Back then, in the desert tabernacle, and later in the First and Second Temple, the menorah fulfilled a largely inspirational and symbolic function. It was lit with the purest oil in an outside area, and it was meant to illuminate the world with the light of God and the Torah.
But the menorah has changed over time. Yes, you can still buy old-fashioned ornate metal candelabras with the knobs and flowers, but you can also get modern and original art and themed menorahs. And menorahs no longer have seven branches -- they now have eight, because they are used to commemorate the miracle that occurred at the first Chanukah, when a single vial of pure oil burned for eight days in the ransacked Second Temple.
Thus we light an ever-increasing number of lights for eight days, and we even call the menorah something different -- the technically correct name for the eight-branch candleholder is chanukiah.
So what does a chanukiah need in order to be kosher? Not much. The lights must be aligned with the shamash, the candle used to light the others, somewhat above. And each candleholder must hold an amount of oil or large enough candle to burn for about half an hour. Beyond that, anything goes.
You don't even need to have an eight-branch candelabra for all eight nights -- you simply need enough lights for that particular night. In a pinch, you can fill a few whiskey shot glasses with oil or line some candles up on a piece of foil and voil? -- a menorah.
Although a menorah can be ridiculously simple, (as any mother of a preschooler at a Jewish school will know, a menorah means bottle caps glued to a block of wood) over the years, it has become something of an iconic, instantly recognizable Jewish symbol, and it has inspired countless Judaica artists, craftsmen and metalsmiths to fashion their own unique menorahs. They do this under the rubric of hiddur mitzvah -- making the mitzvah beautiful.
Marcia Reines Josephy, principal of Josephy Rembrandt Exhibitions and a former assistant curator of the Jewish Museum of New York, has a collection of more than 20 menorahs at her house, including an 18th-century metal piece that her father brought to this country from Poland, as well as ones made by her children and grandchildren.
Menorahs are a bit like Las Vegas hotels -- think of any theme, and you can build one around it. If you have a friend who likes '60s chic, for example, then you can buy her a groovy flower-power bus menorah. If your child likes a particular sports team or has a penchant for dinosaurs, there are menorahs that will match his interests.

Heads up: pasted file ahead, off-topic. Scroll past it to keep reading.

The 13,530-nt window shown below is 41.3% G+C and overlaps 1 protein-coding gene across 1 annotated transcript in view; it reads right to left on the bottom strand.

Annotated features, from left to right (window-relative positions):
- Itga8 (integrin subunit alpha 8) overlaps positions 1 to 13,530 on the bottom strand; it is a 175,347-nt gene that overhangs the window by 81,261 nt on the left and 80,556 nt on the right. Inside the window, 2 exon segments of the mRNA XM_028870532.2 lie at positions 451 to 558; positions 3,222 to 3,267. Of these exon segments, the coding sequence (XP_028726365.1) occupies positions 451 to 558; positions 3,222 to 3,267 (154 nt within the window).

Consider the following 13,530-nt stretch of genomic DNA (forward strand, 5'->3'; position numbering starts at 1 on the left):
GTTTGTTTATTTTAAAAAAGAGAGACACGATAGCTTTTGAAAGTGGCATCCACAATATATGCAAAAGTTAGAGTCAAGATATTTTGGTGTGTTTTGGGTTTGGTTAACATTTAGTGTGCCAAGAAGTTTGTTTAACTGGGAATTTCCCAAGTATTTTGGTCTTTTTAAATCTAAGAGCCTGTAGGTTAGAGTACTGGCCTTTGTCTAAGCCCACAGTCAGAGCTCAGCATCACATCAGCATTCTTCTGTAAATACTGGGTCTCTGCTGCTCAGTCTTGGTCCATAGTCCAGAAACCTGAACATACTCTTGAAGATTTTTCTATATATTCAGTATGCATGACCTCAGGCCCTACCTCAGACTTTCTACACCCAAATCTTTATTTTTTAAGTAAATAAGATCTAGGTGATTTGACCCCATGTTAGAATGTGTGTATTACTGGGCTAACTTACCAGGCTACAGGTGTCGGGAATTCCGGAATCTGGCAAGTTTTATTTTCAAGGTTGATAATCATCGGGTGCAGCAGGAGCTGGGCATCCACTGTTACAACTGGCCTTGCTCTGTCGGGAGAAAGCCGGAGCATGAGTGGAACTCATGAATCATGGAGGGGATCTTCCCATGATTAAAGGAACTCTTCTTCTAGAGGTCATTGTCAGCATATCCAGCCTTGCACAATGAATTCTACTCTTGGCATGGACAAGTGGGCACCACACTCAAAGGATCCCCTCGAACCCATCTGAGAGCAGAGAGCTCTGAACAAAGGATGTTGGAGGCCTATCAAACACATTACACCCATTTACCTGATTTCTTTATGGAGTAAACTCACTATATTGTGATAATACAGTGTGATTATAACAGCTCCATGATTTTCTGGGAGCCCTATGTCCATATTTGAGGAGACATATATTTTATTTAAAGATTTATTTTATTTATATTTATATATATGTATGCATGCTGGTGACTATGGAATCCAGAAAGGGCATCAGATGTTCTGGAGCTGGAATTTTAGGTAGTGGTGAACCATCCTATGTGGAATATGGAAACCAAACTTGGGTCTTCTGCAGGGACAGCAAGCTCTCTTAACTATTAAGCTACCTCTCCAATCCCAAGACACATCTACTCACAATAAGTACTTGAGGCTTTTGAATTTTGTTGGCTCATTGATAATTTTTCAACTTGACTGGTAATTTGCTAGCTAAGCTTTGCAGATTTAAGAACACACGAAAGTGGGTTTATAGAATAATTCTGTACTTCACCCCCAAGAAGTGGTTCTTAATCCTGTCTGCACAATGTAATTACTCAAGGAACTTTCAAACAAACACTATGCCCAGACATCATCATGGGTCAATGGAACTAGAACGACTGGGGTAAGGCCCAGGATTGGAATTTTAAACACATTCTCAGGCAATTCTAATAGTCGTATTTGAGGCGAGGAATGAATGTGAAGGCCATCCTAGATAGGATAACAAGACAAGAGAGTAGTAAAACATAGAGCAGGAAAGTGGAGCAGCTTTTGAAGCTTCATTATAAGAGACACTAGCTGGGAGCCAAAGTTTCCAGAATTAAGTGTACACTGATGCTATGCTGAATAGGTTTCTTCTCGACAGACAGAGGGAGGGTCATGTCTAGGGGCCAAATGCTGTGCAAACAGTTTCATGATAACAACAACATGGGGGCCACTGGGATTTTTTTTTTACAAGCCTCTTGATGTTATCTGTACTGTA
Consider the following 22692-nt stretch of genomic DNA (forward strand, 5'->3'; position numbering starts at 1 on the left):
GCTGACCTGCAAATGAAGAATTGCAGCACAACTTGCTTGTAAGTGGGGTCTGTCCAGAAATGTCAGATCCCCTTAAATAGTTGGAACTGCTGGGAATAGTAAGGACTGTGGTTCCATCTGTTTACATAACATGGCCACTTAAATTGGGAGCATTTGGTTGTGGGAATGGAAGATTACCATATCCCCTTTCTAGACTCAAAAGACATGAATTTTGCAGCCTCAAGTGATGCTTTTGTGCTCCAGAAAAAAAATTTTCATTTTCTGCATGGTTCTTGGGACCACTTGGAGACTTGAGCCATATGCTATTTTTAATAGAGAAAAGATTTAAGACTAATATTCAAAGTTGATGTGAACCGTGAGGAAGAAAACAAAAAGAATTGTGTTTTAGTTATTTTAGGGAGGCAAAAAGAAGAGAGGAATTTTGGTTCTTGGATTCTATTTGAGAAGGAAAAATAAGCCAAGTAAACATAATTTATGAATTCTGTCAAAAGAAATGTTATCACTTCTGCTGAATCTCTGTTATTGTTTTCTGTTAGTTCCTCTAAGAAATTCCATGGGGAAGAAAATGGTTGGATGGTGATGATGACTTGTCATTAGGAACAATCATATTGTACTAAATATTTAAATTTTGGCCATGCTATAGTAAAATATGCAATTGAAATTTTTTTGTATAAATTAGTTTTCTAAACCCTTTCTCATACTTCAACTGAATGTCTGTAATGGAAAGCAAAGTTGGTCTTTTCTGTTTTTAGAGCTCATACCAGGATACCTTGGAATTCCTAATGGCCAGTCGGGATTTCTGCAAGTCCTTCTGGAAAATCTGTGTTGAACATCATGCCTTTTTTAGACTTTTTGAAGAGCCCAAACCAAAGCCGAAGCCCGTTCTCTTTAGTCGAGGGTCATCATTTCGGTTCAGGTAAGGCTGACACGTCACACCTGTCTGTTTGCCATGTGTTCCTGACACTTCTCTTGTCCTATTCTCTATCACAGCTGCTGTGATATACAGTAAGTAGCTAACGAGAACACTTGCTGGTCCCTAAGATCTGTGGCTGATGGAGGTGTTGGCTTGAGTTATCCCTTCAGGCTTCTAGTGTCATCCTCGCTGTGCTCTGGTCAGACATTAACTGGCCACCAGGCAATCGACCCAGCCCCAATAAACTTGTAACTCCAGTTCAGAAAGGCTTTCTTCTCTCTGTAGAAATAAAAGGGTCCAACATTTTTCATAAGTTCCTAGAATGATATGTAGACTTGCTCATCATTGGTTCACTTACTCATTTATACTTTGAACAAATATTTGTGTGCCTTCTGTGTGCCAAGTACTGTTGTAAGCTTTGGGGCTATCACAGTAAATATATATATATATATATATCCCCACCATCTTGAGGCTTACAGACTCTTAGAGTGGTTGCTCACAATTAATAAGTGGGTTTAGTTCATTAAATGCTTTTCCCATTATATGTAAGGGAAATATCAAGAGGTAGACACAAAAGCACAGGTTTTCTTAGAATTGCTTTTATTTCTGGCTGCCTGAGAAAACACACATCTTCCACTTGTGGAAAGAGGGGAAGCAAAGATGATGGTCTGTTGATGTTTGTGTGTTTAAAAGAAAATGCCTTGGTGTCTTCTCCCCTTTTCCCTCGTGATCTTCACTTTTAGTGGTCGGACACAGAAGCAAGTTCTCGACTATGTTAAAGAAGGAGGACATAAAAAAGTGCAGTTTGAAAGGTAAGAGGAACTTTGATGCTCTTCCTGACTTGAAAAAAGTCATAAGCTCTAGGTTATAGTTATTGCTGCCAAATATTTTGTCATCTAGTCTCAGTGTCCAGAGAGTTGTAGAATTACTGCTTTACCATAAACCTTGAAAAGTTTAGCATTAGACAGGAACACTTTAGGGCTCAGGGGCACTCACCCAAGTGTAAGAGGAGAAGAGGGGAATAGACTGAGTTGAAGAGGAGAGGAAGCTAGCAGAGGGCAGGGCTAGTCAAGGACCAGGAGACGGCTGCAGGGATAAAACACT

Looking for wedding present? How about a newlywed-themed menorah? Or maybe, for those who like kitsch, a fiddler on the roof ceramic diorama menorah or a New York skyscraper menorah.
"For kids, the trends are very colorful metal menorahs," said David Cooperman of Shalom House in Woodland Hills, which stocks more than 250 different menorahs. "And we are also seeing a trend for more lifelike, rather than childish or cutesy menorahs."
And, like Josephy, many people can't stop at just one menorah.
"We had a customer in here yesterday who lights more than 50 menorahs on the last night," Cooperman said.
So why has the menorah endured and thrived over so many years?
"It is the menorah that is the oldest Jewish symbol," Josephy said.
"The seven-branched menorah from the Temple or the Tabernacle in the wilderness, that is the beginning of Jewish creativity. [Back then] you had wonderful artists, and wise-hearted men and women, and the menorah was a central part of that creativity. That is one reason that it has remained as such an important symbol, and it is also visually strong and big."
Noah's ark menorahs are perennially popular children's pieces. This one is available at thejewishmuseum.com.
The Jewish Museum also carries a number of very cute hand-painted metal animal menorahs in the shape of a whale, moose, goose, dinosaur or fish.
Themed menorahs make great gifts. This cloche (close) friends menorah is made of metal and is hand painted. Available at the Museum of Tolerance gift store.
For a newlywed, what better way to say you're in love then with this Piper Strong Newlywed menorah from A Mano Galleries
A growing trend in modern menorahs is for streamlined, collapsible pieces, like this anodized aluminum belt menorah from the Jewish Museum.
Gary Rosenthal is an artist who fuses glass and metal in his very popular Judaica. This menorah, top right, is a replica of one that he presented to the White House 25 years ago. Available at Treasures of Judaica, the gift store of the University of Judaism.
This traditional style of menorah is the closest to the original design that was present in the Tabernacle and in the First and Second Temple. It features a small jug for pouring oil. Available from Hazorfim.com.
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